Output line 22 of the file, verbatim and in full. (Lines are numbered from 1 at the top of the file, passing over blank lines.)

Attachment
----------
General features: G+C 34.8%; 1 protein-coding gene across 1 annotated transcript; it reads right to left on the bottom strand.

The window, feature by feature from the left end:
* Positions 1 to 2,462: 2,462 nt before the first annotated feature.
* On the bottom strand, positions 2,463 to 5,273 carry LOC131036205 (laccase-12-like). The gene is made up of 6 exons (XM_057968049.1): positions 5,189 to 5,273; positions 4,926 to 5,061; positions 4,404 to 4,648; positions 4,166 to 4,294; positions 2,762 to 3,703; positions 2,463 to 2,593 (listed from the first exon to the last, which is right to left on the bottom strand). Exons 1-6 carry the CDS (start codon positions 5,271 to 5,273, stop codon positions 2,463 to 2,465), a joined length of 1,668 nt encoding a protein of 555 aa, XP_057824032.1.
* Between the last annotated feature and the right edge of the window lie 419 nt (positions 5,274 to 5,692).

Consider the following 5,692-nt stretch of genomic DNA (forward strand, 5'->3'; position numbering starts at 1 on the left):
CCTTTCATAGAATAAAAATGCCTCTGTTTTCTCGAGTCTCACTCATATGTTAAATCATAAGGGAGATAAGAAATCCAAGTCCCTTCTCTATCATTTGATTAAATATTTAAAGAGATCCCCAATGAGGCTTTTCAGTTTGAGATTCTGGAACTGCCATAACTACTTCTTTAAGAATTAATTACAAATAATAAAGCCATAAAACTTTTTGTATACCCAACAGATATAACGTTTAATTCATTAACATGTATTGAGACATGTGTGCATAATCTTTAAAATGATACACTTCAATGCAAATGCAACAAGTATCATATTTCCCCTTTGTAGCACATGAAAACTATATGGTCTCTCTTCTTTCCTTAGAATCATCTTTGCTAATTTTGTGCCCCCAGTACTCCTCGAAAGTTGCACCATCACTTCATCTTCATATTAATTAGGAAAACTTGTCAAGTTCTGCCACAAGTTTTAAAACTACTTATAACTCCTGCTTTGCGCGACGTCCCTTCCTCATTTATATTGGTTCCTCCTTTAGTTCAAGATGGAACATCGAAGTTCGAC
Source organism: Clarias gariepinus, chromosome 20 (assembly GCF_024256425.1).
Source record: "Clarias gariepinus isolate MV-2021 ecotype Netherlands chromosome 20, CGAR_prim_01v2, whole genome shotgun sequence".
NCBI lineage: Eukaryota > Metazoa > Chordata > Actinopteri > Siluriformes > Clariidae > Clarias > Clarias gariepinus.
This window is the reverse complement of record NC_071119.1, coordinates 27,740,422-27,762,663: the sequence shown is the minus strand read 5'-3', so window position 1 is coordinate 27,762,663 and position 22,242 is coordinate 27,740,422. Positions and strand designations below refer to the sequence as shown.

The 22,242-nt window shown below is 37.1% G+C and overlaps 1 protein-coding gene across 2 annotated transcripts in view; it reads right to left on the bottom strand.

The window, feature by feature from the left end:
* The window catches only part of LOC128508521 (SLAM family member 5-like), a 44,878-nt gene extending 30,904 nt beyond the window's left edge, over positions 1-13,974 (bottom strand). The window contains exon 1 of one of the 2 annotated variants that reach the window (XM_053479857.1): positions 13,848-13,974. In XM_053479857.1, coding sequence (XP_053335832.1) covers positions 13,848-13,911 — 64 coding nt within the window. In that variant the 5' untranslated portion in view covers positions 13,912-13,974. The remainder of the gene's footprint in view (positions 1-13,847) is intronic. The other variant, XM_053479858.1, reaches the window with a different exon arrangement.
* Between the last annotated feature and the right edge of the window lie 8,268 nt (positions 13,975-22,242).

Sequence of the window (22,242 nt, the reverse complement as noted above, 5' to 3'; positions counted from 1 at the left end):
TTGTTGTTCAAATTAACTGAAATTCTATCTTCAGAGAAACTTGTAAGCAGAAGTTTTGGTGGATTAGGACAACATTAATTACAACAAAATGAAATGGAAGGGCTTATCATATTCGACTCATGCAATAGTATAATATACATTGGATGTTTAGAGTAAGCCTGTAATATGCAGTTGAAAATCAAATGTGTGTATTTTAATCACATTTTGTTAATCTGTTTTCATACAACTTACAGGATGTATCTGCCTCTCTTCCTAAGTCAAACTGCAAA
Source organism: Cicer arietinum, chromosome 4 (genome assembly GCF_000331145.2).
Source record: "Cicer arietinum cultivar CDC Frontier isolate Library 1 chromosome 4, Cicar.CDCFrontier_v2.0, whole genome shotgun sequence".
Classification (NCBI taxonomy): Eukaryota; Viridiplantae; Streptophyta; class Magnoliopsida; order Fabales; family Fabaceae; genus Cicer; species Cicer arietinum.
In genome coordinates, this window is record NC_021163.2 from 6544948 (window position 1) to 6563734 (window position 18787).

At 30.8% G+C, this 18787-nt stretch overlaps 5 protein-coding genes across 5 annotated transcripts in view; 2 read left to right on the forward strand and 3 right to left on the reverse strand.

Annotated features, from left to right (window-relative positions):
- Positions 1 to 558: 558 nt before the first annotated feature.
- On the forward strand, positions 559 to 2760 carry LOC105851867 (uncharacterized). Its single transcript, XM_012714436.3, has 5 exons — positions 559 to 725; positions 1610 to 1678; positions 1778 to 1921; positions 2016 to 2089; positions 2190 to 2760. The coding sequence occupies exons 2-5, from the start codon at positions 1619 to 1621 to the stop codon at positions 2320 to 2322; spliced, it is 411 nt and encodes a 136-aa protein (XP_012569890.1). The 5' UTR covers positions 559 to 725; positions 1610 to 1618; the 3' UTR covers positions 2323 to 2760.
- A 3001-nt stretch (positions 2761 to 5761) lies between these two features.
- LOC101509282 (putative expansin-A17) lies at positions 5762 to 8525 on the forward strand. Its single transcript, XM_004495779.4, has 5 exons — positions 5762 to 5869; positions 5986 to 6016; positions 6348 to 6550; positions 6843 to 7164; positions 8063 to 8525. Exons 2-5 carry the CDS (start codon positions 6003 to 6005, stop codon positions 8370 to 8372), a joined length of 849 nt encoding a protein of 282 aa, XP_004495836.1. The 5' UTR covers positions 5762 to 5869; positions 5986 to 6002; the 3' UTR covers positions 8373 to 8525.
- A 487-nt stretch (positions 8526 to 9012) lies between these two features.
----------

At 30.8% G+C, this 18787-nt stretch overlaps 5 protein-coding genes across 5 annotated transcripts in view; 2 read left to right on the forward strand and 3 right to left on the reverse strand.